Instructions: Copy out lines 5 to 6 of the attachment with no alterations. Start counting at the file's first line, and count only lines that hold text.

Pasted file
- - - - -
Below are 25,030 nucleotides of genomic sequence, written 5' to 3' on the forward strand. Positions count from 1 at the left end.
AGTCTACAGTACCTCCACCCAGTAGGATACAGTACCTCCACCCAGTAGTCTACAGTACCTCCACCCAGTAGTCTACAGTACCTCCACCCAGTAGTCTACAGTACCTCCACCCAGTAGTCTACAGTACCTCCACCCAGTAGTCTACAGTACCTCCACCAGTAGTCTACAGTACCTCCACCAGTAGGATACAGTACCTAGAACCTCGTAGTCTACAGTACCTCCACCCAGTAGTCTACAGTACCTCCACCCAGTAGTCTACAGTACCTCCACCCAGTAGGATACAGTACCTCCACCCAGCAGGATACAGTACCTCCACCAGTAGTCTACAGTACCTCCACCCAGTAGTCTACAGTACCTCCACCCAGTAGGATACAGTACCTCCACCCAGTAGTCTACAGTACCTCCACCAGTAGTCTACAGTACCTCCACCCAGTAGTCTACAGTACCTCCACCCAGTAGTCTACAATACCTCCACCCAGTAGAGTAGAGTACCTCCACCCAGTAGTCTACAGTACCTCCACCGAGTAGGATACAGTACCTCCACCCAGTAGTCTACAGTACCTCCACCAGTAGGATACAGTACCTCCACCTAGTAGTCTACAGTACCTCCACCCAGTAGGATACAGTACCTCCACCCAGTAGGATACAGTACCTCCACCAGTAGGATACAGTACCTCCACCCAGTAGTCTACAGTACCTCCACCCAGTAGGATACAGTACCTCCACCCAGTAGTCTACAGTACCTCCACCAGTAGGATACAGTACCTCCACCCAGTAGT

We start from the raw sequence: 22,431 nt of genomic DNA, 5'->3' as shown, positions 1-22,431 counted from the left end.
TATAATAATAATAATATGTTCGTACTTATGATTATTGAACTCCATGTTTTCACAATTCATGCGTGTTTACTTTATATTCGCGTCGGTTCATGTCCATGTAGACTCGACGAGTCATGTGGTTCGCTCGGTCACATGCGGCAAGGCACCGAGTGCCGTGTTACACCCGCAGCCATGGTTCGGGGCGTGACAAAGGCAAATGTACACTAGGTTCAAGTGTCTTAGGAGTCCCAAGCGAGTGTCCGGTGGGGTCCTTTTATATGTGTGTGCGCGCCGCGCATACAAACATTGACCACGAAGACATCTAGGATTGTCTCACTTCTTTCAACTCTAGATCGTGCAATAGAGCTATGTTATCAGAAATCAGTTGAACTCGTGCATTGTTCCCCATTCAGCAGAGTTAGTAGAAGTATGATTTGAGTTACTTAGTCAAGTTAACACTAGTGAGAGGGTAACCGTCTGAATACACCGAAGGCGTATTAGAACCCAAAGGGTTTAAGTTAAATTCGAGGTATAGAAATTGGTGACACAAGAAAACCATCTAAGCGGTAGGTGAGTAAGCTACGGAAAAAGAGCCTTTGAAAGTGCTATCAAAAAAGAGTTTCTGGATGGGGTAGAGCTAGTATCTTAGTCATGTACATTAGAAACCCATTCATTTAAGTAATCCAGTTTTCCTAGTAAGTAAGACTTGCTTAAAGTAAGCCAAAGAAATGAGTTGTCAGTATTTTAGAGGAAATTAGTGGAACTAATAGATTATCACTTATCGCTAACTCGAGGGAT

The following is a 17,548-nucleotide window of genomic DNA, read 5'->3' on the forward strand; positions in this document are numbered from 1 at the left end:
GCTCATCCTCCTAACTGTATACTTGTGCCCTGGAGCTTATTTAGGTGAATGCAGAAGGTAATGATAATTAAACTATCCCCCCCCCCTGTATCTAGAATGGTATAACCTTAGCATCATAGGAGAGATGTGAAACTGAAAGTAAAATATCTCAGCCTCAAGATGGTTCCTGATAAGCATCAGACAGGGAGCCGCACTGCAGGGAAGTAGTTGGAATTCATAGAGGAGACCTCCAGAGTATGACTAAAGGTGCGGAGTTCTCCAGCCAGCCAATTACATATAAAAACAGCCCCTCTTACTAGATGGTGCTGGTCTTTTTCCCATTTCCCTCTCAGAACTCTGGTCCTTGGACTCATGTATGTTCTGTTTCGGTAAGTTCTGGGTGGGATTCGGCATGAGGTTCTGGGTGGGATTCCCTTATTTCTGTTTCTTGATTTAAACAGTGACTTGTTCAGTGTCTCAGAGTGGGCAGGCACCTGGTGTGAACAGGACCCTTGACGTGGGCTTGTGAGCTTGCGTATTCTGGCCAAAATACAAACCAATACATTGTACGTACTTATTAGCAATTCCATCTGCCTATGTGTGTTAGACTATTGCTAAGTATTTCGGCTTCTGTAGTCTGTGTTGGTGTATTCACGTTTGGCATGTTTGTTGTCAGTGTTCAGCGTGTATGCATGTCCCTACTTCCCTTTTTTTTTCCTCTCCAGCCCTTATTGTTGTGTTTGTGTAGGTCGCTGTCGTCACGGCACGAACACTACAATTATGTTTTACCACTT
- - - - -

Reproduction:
The following is a 17,548-nucleotide window of genomic DNA, read 5'->3' on the forward strand; positions in this document are numbered from 1 at the left end:
GCTCATCCTCCTAACTGTATACTTGTGCCCTGGAGCTTATTTAGGTGAATGCAGAAGGTAATGATAATTAAACTATCCCCCCCCCCTGTATCTAGAATGGTATAACCTTAGCATCATAGGAGAGATGTGAAACTGAAAGTAAAATATCTCAGCCTCAAGATGGTTCCTGATAAGCATCAGACAGGGAGCCGCACTGCAGGGAAGTAGTTGGAATTCATAGAGGAGACCTCCAGAGTATGACTAAAGGTGCGGAGTTCTCCAGCCAGCCAATTACATATAAAAACAGCCCCTCTTACTAGATGGTGCTGGTCTTTTTCCCATTTCCCTCTCAGAACTCTGGTCCTTGGACTCATGTATGTTCTGTTTCGGTAAGTTCTGGGTGGGATTCGGCATGAGGTTCTGGGTGGGATTCCCTTATTTCTGTTTCTTGATTTAAACAGTGACTTGTTCAGTGTCTCAGAGTGGGCAGGCACCTGGTGTGAACAGGACCCTTGACGTGGGCTTGTGAGCTTGCGTATTCTGGCCAAAATACAAACCAATACATTGTACGTACTTATTAGCAATTCCATCTGCCTATGTGTGTTAGACTATTGCTAAGTATTTCGGCTTCTGTAGTCTGTGTTGGTGTATTCACGTTTGGCATGTTTGTTGTCAGTGTTCAGCGTGTATGCATGTCCCTACTTCCCTTTTTTTTTCCTCTCCAGCCCTTATTGTTGTGTTTGTGTAGGTCGCTGTCGTCACGGCACGAACACTACAATTATGTTTTACCACTT